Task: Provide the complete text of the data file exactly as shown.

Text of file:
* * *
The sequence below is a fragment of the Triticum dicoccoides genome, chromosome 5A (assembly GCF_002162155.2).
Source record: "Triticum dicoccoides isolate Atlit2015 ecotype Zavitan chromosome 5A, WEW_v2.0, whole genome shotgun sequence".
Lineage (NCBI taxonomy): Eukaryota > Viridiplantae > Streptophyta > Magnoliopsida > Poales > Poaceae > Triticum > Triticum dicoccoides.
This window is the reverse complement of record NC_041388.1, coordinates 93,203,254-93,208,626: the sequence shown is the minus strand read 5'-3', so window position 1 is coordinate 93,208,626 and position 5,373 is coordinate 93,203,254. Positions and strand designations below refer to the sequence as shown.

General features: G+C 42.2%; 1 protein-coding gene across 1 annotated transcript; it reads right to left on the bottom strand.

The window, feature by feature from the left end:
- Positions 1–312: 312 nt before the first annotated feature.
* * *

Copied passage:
The sequence below is a fragment of the Triticum dicoccoides genome, chromosome 5A (assembly GCF_002162155.2).
Source record: "Triticum dicoccoides isolate Atlit2015 ecotype Zavitan chromosome 5A, WEW_v2.0, whole genome shotgun sequence".
Lineage (NCBI taxonomy): Eukaryota > Viridiplantae > Streptophyta > Magnoliopsida > Poales > Poaceae > Triticum > Triticum dicoccoides.
This window is the reverse complement of record NC_041388.1, coordinates 93,203,254-93,208,626: the sequence shown is the minus strand read 5'-3', so window position 1 is coordinate 93,208,626 and position 5,373 is coordinate 93,203,254. Positions and strand designations below refer to the sequence as shown.

General features: G+C 42.2%; 1 protein-coding gene across 1 annotated transcript; it reads right to left on the bottom strand.

The window, feature by feature from the left end:
- Positions 1–312: 312 nt before the first annotated feature.